“The global fawn fest over Shinzo Abe’s departure takes the you-do-not-know-what-you-have-until-you-lose-it sentiment to new heights,” says William Pesek in the Nikkei Asian Review. If we take “brutally honest stock of all that Abe failed to do with his 2,800-plus days in power”, we see that just one of the three much-touted “arrows” that made up “Abenomics” was fired successfully. The Bank of Japan’s aggressive monetary policies helped deliver “the longest expansion since the 1980s” – although this failed to kick off “virtuous cycles of rising wages and consumption”. But the promise of pro-growth fiscal policies “fell to earth”, while that of massive deregulation “never got deployed”.
That may be too harsh, reckons Ma Tieying of investment bank DBS. True, annual GDP growth of 1% under Abe was only modestly higher than the 0.8% seen from 2000 to 2012. However, the “long period of political stability” (Abe became Japan’s longest continuously serving prime minister shortly before he resigned last week) at least “paved the way … to carry out some modest economic reforms”.
The concern for investors now is not whether the monetary and fiscal stimulus policies that the Abe administration has been following will change: “even without the Covid-19 pandemic, the authorities would not withdraw [these] anytime soon”. Rather, it’s whether Japan could “slip back into political paralysis or instability” with a return to the rapid turnover of short-lived leaders that preceded Abe. If so, this would present “challenges to push for further reforms to reinvigorate the economy”.
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Better governance and higher profits
Still, from an investor’s perspective, a lot of important work has been done – hence many analysts think that a period of uncertainty would be a good chance to buy, says Leslie Norton in Barron’s. Abe’s attempts to overhaul the economy “remained unfinished”, but efforts to improve corporate governance have made a difference. More than 90% of listed firms have more than one independent director, compared with 20% in 2014. And cross-shareholdings between companies are now under 10% of market capitalisation, down from 30% plus in the 1990s.
Meanwhile, “little noticed even by professional investors, Japan’s earnings-per-share growth has quietly beaten most global markets in dollar terms since Abe took office”, says Mike Bird in The Wall Street Journal. Corporate profit margins, which used to range between 2% and 4%, haven’t dipped below 5% in the past five years, “suggesting a secular break in profitability”. Yet the market still looks “comparatively cheap” alongside global peers, even taking into account the shortage of “mega-cap tech companies” and the excess of “chronically troubled financial firms” among Japanese stocks.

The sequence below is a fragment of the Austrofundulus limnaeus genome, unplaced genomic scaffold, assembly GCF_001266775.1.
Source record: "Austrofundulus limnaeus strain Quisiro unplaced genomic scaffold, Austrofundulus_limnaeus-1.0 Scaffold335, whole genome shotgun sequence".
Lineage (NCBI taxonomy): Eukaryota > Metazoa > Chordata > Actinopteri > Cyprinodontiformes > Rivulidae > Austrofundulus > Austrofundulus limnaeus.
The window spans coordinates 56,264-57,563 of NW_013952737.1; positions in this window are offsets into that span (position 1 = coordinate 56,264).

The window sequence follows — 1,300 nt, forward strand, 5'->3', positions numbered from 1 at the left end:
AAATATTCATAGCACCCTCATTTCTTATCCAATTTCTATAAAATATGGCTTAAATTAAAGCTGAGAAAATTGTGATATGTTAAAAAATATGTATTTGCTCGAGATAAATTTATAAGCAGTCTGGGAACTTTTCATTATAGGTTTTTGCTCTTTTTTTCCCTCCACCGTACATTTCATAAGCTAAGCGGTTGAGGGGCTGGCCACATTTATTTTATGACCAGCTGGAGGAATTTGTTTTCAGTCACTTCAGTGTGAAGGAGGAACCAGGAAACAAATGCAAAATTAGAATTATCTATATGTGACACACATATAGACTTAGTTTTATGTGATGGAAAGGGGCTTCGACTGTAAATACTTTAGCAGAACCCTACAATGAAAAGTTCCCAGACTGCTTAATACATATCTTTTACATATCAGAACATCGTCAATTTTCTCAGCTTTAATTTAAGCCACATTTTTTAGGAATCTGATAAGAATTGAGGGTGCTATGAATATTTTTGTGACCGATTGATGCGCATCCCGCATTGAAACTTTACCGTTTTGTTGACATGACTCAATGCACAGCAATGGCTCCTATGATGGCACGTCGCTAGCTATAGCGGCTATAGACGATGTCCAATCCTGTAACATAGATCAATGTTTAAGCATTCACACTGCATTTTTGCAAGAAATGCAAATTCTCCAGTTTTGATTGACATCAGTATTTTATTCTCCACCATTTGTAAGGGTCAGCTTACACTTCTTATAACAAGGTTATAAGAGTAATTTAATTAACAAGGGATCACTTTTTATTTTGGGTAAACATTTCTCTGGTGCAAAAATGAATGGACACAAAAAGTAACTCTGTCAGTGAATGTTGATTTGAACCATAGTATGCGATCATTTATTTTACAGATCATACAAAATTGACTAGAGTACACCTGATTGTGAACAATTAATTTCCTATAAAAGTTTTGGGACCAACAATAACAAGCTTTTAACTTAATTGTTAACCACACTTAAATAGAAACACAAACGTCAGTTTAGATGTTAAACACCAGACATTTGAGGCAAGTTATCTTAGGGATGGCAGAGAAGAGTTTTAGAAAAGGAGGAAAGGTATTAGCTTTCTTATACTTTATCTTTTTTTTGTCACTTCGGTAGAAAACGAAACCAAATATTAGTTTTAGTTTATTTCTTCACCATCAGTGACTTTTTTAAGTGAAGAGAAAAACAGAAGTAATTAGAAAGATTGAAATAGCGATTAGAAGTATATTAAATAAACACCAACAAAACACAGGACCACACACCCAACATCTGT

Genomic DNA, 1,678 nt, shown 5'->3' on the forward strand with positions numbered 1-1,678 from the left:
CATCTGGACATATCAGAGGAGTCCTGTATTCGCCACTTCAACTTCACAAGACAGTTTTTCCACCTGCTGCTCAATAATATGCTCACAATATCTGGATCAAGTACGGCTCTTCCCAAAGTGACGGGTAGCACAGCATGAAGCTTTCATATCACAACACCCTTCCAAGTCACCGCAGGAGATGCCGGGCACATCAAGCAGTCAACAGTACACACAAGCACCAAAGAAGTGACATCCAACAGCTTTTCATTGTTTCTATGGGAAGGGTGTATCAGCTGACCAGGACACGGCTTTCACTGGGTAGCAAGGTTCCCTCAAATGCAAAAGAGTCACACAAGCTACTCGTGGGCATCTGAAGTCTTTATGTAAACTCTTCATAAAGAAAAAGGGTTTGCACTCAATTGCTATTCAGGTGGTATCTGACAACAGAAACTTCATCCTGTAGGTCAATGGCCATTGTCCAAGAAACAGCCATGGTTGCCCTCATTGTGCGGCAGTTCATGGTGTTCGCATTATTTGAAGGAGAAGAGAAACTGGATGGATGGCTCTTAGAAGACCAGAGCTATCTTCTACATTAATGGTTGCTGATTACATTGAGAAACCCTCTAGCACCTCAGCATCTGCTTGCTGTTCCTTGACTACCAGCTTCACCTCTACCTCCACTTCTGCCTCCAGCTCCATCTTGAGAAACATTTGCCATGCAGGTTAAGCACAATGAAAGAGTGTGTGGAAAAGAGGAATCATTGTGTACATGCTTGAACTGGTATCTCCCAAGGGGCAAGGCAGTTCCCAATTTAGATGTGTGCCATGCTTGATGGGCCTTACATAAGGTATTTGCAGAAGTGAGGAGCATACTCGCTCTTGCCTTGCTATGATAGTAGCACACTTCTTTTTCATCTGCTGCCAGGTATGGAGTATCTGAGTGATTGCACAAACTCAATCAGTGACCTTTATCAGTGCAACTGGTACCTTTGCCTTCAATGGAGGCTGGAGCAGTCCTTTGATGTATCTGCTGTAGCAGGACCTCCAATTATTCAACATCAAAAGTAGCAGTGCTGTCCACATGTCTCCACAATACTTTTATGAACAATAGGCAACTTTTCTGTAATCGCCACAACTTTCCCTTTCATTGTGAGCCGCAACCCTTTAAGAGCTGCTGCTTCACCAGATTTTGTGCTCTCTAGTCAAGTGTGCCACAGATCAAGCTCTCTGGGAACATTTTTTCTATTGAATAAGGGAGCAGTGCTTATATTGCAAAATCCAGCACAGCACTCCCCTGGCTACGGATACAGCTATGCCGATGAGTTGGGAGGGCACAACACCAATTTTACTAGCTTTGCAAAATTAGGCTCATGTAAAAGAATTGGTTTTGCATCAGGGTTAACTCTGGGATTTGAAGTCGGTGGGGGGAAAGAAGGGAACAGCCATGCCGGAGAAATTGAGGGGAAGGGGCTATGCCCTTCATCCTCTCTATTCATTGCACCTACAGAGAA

Add on companies’ habit of stockpiling cash, which helps them avoid dividend cuts or keep investing for growth in a crisis like this, and the bull case is clear, says Richard Evans in The Daily Telegraph. Consider buying the Baillie Gifford Japan Trust (LSE: BGFD): “it is, unusually, trading at a discount” to the value of its assets.
Cris Sholto Heaton is an investment analyst and writer who has been contributing to MoneyWeek since 2006 and was managing editor of the magazine between 2016 and 2018. He is especially interested in international investing, believing many investors still focus too much on their home markets and that it pays to take advantage of all the opportunities the world offers. He often writes about Asian equities, international income and global asset allocation.
Cris began his career in financial services consultancy at PwC and Lane Clark & Peacock, before an abrupt change of direction into oil, gas and energy at Petroleum Economist and Platts and subsequently into investment research and writing. In addition to his articles for MoneyWeek, he also works with a number of asset managers, consultancies and financial information providers.
He holds the Chartered Financial Analyst designation and the Investment Management Certificate, as well as degrees in finance and mathematics. He has also studied acting, film-making and photography, and strongly suspects that an awareness of what makes a compelling story is just as important for understanding markets as any amount of qualifications.
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